Skip to content

Stoney Nakoda elder blesses RCMP members and newly erected teepee

“I want the young people to change, to become one of the RCMP. That’s my dream.”

COCHRANE— RCMP members from Cochrane, Canmore and the Stoney Nakoda detachments, and the Southern Alberta District Commander Trevor Daroux, gathered at the new RCMP detachment in Stoney Nakoda First Nation on Wednesday (July 14) to take part in a smudging ceremony, lead by Jackson Wesley, an elder from the community.

The RCMP recently erected a teepee in front of the detachment on the Stoney Nakoda First Nation to show its support of the culture and the community.

Wesley smudged the members of the detachment and the teepee to bring them good fortune and strength.

He explained the teepee is a powerful symbol, meant to drive away evil and darkness from the detachment and to cast a watchful gaze over the Nation from its spot on the small hill in front of the RCMP building.

Wesley said he felt it was an important step to perform the smudge ceremony and for the community to see people from different groups standing together against the damage that can be done by drugs and crime.

“I’m really happy that the RCMP are here. There’s a lot of bad things going on around here. Our young people, young as 11-years-old, they do drugs, overdose, they kill people, they kill each other. The families— Young people have good families, but when the drug dealers come here, those families turn to ashes,” he said.

It was important for him to be there and to show his support for the RCMP and their mission on the Nation, he said.

“I didn’t want to miss this, because it’s for the RCMP. I want them to be strong. That’s why I blessed everybody, especially the captains. I want them to be strong. I want to help them as much as possible. Hopefully they find whatever it is that kills our young people and generations, hopefully they stop them,” he said.

Wesley explained his attitude toward police has shifted over the course of his life.

When he was young, he was an alcoholic and hated the police he encountered. As he grew older and got sober, he realized the damage that sort of destructive behaviour can lead to.

“All of this time, the cops were my heroes. I didn’t know that, I used to hate them. But now, I see them as heroes,” he said.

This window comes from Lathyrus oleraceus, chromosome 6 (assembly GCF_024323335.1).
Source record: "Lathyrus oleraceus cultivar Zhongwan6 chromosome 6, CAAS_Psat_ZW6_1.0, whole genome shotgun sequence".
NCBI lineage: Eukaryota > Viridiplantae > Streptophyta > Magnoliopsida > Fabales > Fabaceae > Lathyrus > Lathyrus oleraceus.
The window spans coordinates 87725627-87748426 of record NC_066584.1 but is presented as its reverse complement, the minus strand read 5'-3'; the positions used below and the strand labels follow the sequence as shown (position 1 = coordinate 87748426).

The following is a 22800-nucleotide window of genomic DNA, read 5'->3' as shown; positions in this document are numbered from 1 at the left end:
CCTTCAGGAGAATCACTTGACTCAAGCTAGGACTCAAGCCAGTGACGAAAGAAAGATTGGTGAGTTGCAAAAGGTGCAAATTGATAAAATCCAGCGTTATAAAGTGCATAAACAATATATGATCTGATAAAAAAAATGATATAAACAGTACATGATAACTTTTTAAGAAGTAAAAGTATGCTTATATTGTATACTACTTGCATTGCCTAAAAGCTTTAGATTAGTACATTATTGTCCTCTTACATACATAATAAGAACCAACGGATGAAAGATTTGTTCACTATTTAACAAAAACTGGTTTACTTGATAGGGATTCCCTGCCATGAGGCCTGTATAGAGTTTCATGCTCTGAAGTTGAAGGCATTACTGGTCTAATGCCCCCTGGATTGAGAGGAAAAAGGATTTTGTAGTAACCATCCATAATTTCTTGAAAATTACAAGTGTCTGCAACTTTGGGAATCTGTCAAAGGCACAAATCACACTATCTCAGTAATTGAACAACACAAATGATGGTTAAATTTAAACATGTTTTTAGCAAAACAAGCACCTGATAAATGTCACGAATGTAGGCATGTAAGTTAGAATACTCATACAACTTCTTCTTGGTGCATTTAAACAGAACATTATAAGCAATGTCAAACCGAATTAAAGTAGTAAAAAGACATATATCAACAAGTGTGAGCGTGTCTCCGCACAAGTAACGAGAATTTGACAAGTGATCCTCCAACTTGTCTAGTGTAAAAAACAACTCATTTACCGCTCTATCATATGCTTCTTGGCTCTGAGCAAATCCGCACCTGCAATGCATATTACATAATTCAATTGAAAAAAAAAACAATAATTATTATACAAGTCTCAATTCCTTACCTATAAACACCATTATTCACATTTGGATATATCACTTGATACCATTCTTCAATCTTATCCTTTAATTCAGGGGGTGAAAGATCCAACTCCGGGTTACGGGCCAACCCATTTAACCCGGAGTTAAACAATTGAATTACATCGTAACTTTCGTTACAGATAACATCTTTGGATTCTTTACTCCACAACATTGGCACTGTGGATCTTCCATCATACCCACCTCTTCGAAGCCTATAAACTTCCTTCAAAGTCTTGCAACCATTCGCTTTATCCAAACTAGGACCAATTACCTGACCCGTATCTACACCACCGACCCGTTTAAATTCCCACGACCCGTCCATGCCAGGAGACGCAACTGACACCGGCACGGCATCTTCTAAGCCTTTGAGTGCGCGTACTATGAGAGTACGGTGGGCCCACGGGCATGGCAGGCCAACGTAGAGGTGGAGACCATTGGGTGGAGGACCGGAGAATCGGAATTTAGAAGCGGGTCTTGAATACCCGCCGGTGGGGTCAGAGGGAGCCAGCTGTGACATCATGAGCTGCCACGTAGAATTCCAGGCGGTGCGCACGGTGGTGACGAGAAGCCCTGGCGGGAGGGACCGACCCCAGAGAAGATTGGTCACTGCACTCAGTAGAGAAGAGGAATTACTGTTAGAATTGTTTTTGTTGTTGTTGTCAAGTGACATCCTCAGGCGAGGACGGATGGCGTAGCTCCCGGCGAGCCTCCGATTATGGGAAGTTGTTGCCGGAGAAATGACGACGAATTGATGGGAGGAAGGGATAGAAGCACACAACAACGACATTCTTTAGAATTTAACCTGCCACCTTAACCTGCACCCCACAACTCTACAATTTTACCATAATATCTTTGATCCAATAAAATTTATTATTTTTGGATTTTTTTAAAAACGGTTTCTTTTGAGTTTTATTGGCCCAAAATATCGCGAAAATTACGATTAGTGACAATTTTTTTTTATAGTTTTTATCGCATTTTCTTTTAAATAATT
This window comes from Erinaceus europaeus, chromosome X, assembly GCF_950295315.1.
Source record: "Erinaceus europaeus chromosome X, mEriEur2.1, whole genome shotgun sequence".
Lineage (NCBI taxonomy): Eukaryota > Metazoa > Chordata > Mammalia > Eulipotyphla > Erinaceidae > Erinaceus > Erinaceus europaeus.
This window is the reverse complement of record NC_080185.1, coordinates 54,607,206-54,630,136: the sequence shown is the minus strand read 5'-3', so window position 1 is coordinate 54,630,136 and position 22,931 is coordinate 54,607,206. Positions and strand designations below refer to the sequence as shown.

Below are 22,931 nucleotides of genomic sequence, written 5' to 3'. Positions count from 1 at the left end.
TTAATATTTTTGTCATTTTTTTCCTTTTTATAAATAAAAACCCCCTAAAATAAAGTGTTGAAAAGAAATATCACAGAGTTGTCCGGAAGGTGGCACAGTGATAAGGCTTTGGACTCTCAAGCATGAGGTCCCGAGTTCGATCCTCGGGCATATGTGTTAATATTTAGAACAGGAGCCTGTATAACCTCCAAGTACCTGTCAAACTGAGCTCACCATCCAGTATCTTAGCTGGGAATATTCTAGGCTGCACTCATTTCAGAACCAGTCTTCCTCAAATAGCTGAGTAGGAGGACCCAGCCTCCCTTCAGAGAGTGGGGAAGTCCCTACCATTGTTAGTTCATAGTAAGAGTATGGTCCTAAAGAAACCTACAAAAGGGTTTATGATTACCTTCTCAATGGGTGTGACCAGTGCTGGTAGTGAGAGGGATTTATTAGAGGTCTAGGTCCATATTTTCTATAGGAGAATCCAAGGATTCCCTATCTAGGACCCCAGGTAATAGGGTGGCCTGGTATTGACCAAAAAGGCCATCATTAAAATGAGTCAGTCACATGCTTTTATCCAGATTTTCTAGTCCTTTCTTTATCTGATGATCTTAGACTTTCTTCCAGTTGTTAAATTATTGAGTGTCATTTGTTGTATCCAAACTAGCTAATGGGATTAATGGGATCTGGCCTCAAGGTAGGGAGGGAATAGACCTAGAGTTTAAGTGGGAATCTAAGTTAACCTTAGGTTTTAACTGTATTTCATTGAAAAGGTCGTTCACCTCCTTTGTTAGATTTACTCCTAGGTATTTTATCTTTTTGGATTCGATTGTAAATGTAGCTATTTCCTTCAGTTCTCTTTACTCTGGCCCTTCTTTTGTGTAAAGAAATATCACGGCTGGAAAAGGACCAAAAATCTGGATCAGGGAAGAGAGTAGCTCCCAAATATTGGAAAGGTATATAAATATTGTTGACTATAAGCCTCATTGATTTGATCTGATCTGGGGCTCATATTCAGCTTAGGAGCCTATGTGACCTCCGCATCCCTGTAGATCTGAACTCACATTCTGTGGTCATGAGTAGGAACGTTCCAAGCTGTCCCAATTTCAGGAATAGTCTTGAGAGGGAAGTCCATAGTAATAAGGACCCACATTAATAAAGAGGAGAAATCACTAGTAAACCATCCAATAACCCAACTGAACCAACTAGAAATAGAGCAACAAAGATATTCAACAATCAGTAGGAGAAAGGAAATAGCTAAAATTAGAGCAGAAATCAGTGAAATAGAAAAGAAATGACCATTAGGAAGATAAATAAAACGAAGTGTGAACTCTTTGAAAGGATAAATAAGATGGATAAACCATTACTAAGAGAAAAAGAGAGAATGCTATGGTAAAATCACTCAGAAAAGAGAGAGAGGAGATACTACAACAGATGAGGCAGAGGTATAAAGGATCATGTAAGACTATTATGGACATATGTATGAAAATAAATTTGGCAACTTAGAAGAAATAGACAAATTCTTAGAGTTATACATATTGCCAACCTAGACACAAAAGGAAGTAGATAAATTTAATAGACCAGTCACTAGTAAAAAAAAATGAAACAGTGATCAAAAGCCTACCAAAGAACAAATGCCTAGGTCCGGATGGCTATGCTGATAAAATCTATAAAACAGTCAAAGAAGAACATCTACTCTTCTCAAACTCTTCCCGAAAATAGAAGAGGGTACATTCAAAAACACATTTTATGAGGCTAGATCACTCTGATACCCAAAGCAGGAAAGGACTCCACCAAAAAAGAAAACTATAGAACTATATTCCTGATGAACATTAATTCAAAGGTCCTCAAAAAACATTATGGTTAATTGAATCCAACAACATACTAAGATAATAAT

Now he can see that damage taking place in his own community, he said, and he hopes members of the Nation join the RCMP in their cause.

“Hopefully they grow big, get a bigger office, my young people, the Stoney’s, become one of them and help each other and help their own people,” he said. “I want the young people to change, to become one of the RCMP. That’s my dream.”

Cochrane RCMP Cpl. Troy Savinkoff was present at the ceremony and said it was an important step to install the teepee in front of the satellite office in Stoney Nakoda.

“When we started this Stoney Nakoda office, we thought it was important to have culturally appropriate, meaningful things that we did out here. When we acquired this teepee, we thought this would be a good first step,” he said. “We wanted to have that really strong visual. A building is wonderful but you want to have something that shows your commitment to the culture as well … I think it’s a great representation of that.”

In light of the recent discovery of the remains of children found at former Residential Schools across the country, Savinkoff said, they felt it was a good time to act as a sign of solidarity with the First Nations.

“We thought this would be kind of an important time to do something important and something very visual,” he said. “Not just erecting it, but having the elder here, and smudging it and having leadership from the RCMP here is a big step. It shows our dedication toward reconciliation and our commitment to this community.”